During COVID’s period of uncertainty and adaptation, the college’s leaders realized that the institution needed to serve its students through every modality. The college realized that it could get students logged into the classroom but that also meant that some students had to come onto campus to do so. Lowery-Hart, being the servant leader he is, served in the role of greeting students in the library, taking their temperature at the main desk, and helping them log in. He also helped distribute food bags and gave out emergency aid. He said he learned so much during this time and that this period changed him.

The college leader said that the COVID-19 pandemic also provided a wake-up call in regard to Amarillo College’s transformational journey. When the institution received the CARES funds, it already had developed a robust social services foundation that was integrated into training, hiring, and early alert systems. Realizing that students’ financial needs were not monolithic and that the institution’s culture is committed to loving students to success, Amarillo College leaders wanted to understand how the pandemic was affecting the average student. They created an intake model that borrows from social service case management systems and then asked every student to do a self-assessment of what they were dealing with it. This information served as the basis for how the college distributed its CARES funds.

By using this model, Amarillo College was able to support students based on their individual situations, as opposed to using a mathematical model that was inherently inequitable. Lowery-Hart noted that what they learned from this model was a kick in the gut. They found that COVID had created a financial crisis that Amarillo College didn’t understand. The first iteration of the assessment identified more than 100 students who were homeless because of COVID. The most recent iteration of the survey identified another 99 students that weren’t homeless at the beginning of the semester but were now homeless in the middle of the term.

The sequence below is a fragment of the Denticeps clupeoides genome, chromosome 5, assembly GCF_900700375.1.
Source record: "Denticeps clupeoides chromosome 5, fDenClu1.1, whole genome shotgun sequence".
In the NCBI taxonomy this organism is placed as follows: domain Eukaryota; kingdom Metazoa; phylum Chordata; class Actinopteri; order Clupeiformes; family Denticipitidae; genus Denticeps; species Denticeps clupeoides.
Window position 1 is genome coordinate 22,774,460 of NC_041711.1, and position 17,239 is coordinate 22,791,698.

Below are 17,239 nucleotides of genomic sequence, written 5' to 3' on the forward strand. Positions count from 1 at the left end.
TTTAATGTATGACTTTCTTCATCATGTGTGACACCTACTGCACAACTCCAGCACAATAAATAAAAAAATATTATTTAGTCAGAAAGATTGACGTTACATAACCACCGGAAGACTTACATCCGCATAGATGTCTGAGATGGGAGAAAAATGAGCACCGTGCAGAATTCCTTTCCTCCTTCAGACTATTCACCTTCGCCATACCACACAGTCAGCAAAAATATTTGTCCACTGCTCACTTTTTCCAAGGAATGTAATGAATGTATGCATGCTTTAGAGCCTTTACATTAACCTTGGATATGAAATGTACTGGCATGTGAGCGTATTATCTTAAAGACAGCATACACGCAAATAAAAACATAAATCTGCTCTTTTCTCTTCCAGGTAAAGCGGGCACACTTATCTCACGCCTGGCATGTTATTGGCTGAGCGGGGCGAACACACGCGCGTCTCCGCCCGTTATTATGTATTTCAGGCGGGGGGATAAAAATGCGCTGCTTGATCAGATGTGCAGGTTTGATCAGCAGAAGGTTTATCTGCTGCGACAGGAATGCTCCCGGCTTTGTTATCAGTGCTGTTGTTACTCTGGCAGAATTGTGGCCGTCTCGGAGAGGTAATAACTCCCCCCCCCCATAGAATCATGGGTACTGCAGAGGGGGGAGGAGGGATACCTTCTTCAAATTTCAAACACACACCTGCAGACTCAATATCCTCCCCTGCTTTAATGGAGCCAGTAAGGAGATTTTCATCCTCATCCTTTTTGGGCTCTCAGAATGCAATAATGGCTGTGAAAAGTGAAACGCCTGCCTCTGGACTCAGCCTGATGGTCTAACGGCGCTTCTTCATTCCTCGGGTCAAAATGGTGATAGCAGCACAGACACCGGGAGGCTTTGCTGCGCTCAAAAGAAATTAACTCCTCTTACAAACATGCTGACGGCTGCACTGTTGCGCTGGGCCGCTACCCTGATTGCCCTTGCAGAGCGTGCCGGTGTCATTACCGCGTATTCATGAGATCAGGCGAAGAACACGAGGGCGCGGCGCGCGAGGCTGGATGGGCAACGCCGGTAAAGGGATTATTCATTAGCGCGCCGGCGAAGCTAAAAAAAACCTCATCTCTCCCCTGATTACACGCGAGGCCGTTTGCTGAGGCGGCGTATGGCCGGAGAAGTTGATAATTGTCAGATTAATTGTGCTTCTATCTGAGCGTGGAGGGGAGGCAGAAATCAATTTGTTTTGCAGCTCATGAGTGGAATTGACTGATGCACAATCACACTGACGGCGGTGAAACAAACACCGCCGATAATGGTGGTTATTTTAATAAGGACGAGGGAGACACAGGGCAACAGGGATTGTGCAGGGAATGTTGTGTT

Previously, Amarillo College would have applied an old model to these students. The thinking would have been that these students who dropped out weren’t cut out for college because they weren’t academically prepared, didn’t know how to study, or were not serious about getting a degree. Now the college knows that students were at-risk for dropping out because they didn’t have a place to live. This allowed the college to activate its partnerships in the community and city, as well as the college’s emergency aid to connect these students to homes.

Lowery-Hart also has determined that students are not taking advantage of the system of tapping CARE funding. He notes that students want to be successful and are being honorable in how they tap these funds.

REP4 and Innovation

Amarillo College is part of REP4, which involves several higher education institutions that are focused on creating innovation. The college, along with the other members, is looking at who their students and communities are, and how the institutions can adapt to meet their needs.

These institutions’ leaders realize that the existing systems and bureaucracies are broken, so they must build rapid responses to current seismic environmental shifts through focusing on the student’s voice. Lowery-Hart believes that the higher education members involved in this innovative effort will offer some ideas to help other colleges and universities move forward in adapting to changing environments.

Three Recommendations for Higher Education Leaders and Boards

  • Each institution needs to define who their “Maria” is, and also who “Maria” is in their community who they are not serving. For many institutions, the student who is being recruited is not the student who lives in the community where the institution resides.
  • Once “Maria” is identified, institutions need to empower these students by determining how to change to serve her.
  • The college or university needs to build structures in relation to love for “Maria” students. If the work is devoid of relational advocacy, it doesn’t matter how great the structures are that are being built. Relationship, connection, and the personalization of the experience are critical to making the shift.

Resources

Dr. Drumm McNaughton provides strategic planning, implementation, and change management consulting for higher ed institutions. 

Links to Articles, Apps, or Websites Mentioned During the Interview